OCR A Level Biology:复习笔记2.2.8 Lipids: Structure & Function

Lipids: Structure & Function


  • Triglycerides are fats and oils
  • Fatty acid and glycerol molecules are the components that make up triglycerides
  • Fats and oils have a number of important functions in organisms: energy storage, insulation, buoyancy, and protection

Energy storage

  • The long hydrocarbon chains in triglycerides contain many carbon-hydrogen bonds with little oxygen (triglycerides are highly reduced)
    • So when triglycerides are oxidised during cellular respiration this causes these bonds to break releasing energy used to produce ATP


  • Triglycerides, therefore, store more energy per gram than carbohydrates and proteins (37kJ compared to 17kJ)
  • As triglycerides are hydrophobic they do not cause osmotic water uptake in cells so more can be stored
    • Plants store triglycerides, in the form of oils, in their seeds and fruits. If extracted from seeds and fruits these are generally liquid at room temperature due to the presence of double bonds which add kinks to the fatty acid chains altering their properties
    • Mammals store triglycerides as oil droplets in adipose tissue to help them survive when food is scarce (e.g. hibernating bears)


  • The oxidation of the carbon-hydrogen bonds releases large numbers of water molecules (metabolic water) during cellular respiration
    • Desert animals retain this water if there is no liquid water to drink
    • Bird and reptile embryos in their shells also use this water



  • Triglycerides are part of the composition of the myelin sheath that surrounds nerve fibres
    • The myelin sheath provides insulation which increases the speed of transmission of nerve impulses


  • Triglycerides compose part of the adipose tissue layer below the skin which acts as insulation against heat loss (eg. blubber of whales)


  • The low density of fat tissue increases the ability of animals to float more easily


  • The adipose tissue in mammals contains stored triglycerides and this tissue helps protect organs from the risk of damage


  • Phospholipids are a type of lipid, therefore they are formed from the monomer glycerol and fatty acids
  • Unlike triglycerides, there are only two fatty acids bonded to a glycerol molecule in a phospholipid as one has been replaced by a phosphate ion (PO43-)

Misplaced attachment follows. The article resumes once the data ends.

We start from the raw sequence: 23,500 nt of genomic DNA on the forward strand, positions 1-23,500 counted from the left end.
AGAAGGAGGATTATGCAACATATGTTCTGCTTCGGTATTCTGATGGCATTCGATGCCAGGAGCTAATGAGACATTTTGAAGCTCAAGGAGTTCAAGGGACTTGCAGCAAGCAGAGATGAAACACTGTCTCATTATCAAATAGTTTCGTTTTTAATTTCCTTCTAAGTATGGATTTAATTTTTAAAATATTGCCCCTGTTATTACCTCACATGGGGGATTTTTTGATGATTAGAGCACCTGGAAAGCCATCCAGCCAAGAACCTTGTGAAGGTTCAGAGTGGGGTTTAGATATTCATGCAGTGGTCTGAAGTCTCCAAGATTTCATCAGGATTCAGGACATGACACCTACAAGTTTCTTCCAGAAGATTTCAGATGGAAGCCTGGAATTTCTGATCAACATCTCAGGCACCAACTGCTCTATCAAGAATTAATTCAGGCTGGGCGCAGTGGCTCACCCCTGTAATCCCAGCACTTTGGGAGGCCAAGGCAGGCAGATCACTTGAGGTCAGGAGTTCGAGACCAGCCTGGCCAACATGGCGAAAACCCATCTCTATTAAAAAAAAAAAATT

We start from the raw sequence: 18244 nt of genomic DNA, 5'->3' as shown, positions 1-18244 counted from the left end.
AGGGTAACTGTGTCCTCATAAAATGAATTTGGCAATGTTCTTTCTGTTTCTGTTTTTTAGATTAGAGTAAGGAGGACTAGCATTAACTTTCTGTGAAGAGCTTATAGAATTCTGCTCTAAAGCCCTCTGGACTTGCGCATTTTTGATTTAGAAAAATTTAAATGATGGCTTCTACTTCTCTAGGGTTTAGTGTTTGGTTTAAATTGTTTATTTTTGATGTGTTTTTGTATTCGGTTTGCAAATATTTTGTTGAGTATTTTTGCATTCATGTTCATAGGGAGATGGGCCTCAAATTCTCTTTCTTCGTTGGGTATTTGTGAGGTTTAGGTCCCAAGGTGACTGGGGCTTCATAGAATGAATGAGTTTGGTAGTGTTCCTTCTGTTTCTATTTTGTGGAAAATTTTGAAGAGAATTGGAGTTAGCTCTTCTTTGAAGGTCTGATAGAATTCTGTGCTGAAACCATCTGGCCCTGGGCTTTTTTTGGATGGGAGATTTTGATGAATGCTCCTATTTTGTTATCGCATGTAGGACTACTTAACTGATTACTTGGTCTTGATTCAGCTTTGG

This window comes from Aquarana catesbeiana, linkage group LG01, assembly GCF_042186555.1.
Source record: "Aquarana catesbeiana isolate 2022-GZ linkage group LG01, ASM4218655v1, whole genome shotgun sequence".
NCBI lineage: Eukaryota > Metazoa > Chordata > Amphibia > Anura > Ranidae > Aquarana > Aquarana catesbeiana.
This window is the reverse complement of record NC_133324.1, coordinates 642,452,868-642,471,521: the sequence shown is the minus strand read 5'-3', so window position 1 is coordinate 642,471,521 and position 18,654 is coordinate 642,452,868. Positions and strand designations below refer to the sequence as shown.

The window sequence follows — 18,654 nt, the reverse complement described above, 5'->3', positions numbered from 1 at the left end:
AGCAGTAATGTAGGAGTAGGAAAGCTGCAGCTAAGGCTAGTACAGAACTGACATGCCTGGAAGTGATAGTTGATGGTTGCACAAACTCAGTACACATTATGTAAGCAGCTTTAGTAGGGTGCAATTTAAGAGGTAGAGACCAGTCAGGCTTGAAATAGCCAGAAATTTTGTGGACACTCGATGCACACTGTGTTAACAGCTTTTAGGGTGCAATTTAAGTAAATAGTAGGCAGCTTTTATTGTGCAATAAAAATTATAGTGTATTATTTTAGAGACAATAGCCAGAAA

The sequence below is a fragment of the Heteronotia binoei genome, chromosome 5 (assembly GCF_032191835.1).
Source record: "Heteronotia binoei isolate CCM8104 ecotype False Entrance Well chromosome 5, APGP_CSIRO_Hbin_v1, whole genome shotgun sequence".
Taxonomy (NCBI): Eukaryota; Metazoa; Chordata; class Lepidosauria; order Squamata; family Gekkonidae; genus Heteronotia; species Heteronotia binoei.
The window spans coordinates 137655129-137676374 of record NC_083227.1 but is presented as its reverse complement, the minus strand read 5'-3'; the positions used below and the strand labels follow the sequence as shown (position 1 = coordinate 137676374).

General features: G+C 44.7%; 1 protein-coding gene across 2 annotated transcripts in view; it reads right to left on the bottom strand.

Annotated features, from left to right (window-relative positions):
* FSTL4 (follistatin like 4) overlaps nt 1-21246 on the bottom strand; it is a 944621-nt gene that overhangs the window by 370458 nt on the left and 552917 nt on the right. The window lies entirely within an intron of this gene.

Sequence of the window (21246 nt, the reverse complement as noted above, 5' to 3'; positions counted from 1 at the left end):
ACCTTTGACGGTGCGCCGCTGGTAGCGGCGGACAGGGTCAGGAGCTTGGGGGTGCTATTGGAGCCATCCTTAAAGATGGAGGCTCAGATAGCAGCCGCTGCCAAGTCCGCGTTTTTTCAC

• As the phosphate is polar it is soluble in water (hydrophilic)
  • The fatty acid ‘tails’ are non-polar and therefore insoluble in water (hydrophobic)

Phospholipids are the major components of cell surface membranes. They have fatty acid tails that are hydrophobic and a phosphate head, that is hydrophilic, attached to a glycerol molecule.

  • Phospholipids are amphipathic (they have both hydrophobic and hydrophilic parts)
  • As a result of having hydrophobic and hydrophilic parts phospholipid molecules form monolayers or bilayers in water

In the presence of water due to the hydrophobic and hydrophilic parts phospholipids will form monolayers or bilayers


  • Phospholipids are the main component (building block) of cell membranes
  • Due to the presence of hydrophobic fatty acid tails, a hydrophobic core is created when a phospholipid bilayer forms
    • The core acts as a barrier to water-soluble molecules


  • The hydrophilic phosphate heads form H-bonds with water allowing the cell membrane to be used to compartmentalise
    • Compartmentalisation enables cells to organise specific roles into organelles, helping with efficiency


  • The composition of phospholipids contributes to the fluidity of the cell membrane
    • If there are mainly saturated fatty acid tails then the membrane will be less fluid
    • If there are mainly unsaturated fatty acid tails then the membrane will be more fluid


  • Phospholipids control membrane protein orientation
    • Weak hydrophobic interactions between the phospholipids and membrane proteins hold the proteins within the membrane but still allow movement within the layer



  • Another important lipid molecule found in the cell membrane of eukaryotic cells is cholesterol
  • Just like phospholipid molecules, cholesterol molecules have hydrophobic and hydrophilic regions
    • Their chemical structure allows them to exist in the bilayer of the membrane


  • Molecules of cholesterol are synthesised in the liver and transported via the blood
  • Cholesterol affects the fluidity and permeability of the cell membrane
    • It disrupts the close-packing of phospholipids, increasing the flexibility of the membrane
    • It acts as a barrier, fitting in the spaces between phospholipids. This prevents water-soluble substances from diffusing across the membrane


  • Molecules of cholesterol are used to produce steroid-based hormones such as oestrogen, testosterone and progesterone

The structure of a cholesterol molecule possesses both a hydrophobic region and a hydrophilic region

Exam Tip

It is common to be asked why triglycerides are energy reserves (they store more energy per gram due to their hydrocarbon chains).